The degradation assembly 101E may also comprises a puller attachment 305A disposed on a shield 201E. The puller attachment may be used to remove the rotary portion 200E of the degradation assembly 101E from the holder 303A.

FIG. 5 a discloses a cross-sectional diagram of another embodiment of a degradation assembly 101F that includes an indexing mechanism 220F, such as a compression spring 401A, disposed within a holder 303B of a stationary portion 203F, such that a portion of the spring 401A engages an integral shank 302B of a shield 201F of a rotary portion 200F. It is believed that the compression spring 401A may put enough pressure on the integral shank 302A to prevent free rotation of the rotary portion 200F.

FIG. 5 b discloses a cross-sectional diagram of another embodiment of a degradation assembly 101G that includes an indexing mechanism 220G, such as a press-fit pin 402A as a compressible element 208G. It is believed that the press-fit pin 402A is adjusted to put enough pressure on an integral shank 302C of a shield 201G of a rotary portion 200G to prevent free rotation of the rotary portion 200G.

FIG. 6 a discloses a cross-sectional diagram of another embodiment of a degradation assembly 101H that includes an indexing mechanism 220H, such as a set screw 403A as a compressible element 208H.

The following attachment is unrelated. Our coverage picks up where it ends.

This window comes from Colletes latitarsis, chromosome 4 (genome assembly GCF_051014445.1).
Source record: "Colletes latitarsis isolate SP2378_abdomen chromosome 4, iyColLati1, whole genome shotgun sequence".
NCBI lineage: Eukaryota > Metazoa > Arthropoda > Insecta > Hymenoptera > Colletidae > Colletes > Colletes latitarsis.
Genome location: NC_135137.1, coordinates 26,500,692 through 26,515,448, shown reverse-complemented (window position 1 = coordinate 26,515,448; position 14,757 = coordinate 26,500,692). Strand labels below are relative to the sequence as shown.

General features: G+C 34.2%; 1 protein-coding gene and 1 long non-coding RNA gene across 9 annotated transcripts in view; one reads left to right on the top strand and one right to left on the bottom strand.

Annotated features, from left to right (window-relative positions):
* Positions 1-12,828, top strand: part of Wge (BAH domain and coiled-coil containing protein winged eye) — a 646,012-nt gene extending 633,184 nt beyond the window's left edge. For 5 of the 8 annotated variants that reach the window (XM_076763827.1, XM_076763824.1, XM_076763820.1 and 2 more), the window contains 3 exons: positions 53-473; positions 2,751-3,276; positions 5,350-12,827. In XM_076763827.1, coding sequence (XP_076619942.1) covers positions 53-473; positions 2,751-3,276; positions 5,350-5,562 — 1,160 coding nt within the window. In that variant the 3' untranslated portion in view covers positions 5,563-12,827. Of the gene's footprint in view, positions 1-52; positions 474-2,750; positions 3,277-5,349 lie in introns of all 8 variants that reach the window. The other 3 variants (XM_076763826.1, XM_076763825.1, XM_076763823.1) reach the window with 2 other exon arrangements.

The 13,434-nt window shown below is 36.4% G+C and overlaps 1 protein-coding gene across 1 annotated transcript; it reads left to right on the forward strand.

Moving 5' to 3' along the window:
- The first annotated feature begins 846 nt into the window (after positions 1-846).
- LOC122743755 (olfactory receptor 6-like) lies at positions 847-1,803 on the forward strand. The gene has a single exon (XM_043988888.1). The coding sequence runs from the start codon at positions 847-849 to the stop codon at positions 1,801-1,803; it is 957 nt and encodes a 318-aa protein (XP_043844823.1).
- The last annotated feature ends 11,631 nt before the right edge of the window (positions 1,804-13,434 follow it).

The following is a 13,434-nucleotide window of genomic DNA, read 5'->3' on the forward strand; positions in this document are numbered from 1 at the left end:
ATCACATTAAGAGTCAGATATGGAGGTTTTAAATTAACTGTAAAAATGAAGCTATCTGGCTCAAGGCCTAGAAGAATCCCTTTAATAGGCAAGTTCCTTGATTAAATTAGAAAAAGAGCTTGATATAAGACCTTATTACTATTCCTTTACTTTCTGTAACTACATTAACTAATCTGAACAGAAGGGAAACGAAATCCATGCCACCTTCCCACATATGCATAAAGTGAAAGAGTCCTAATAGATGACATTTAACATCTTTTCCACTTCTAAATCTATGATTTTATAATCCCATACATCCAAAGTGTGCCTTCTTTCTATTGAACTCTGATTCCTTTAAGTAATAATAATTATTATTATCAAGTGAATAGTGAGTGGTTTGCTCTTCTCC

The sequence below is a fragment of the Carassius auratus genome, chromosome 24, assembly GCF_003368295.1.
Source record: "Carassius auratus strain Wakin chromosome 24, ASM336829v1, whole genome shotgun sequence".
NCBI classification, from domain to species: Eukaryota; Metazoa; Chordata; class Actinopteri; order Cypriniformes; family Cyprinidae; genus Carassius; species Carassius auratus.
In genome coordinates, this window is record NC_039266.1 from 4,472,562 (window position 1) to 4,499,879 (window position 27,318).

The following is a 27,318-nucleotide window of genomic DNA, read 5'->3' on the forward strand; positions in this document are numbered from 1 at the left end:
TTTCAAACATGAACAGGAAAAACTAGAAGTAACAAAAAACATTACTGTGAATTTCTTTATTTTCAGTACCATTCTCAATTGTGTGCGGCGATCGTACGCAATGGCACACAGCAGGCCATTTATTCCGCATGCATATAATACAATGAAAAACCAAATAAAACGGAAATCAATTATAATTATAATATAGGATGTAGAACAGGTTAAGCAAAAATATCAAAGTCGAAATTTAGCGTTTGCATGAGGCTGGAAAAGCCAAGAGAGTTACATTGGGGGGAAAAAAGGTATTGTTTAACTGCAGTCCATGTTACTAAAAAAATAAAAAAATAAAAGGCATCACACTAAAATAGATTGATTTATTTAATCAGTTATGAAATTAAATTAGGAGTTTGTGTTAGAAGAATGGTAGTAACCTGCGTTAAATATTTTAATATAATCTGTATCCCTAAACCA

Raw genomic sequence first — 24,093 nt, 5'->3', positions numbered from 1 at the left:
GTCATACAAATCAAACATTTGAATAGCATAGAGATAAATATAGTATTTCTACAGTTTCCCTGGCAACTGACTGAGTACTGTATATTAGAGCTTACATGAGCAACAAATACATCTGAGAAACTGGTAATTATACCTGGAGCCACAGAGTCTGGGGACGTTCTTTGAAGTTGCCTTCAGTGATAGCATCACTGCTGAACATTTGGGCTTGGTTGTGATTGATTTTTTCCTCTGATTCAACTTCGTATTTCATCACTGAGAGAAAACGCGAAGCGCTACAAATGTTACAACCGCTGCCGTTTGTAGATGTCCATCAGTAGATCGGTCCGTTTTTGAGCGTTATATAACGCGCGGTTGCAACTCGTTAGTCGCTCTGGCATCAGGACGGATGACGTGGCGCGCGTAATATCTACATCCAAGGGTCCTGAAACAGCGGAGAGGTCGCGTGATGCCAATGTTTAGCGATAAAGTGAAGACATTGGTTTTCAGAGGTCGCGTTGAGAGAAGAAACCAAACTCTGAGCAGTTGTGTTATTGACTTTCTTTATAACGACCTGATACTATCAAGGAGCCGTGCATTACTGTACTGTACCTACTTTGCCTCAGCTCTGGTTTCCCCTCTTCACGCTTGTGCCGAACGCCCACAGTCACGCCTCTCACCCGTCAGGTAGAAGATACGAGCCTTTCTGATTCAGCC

FIG. 6 b discloses a cross-sectional diagram of another embodiment of a degradation assembly 101I that includes an outer edge 500A a shield 201I of a rotary portion 200I that wraps around a portion of a holder 303D of a stationary portion 203I. The shield 201I includes an integral shank 302D. An indexing mechanism 220I, such as a compressible element 208I in the form of a compressed O-ring 205I is disposed between the outer edge 500A of the shield 201I and the holder 303D. The indexing mechanism 220I may also comprise a snap-ring 502A disposed between the integral shank 302D and the holder 303D. The snap-ring 502A may prevent the rotary portion 2001 from separating from the stationary portion 2031.

FIG. 7 discloses a degradation assembly 101J disposed within a holder 303E and a block 105A. A rotary portion 200J of the degradation assembly 101J comprises a cemented metal bolster 301E and a shield 201J that includes an integral shank 302E. A stationary portion 203J includes the holder 303E. The cemented metal bolster 301E and the shield 201J are affixed to each other. The integral shank 302E is in mechanical communication with the holder 303E through a threadform 601.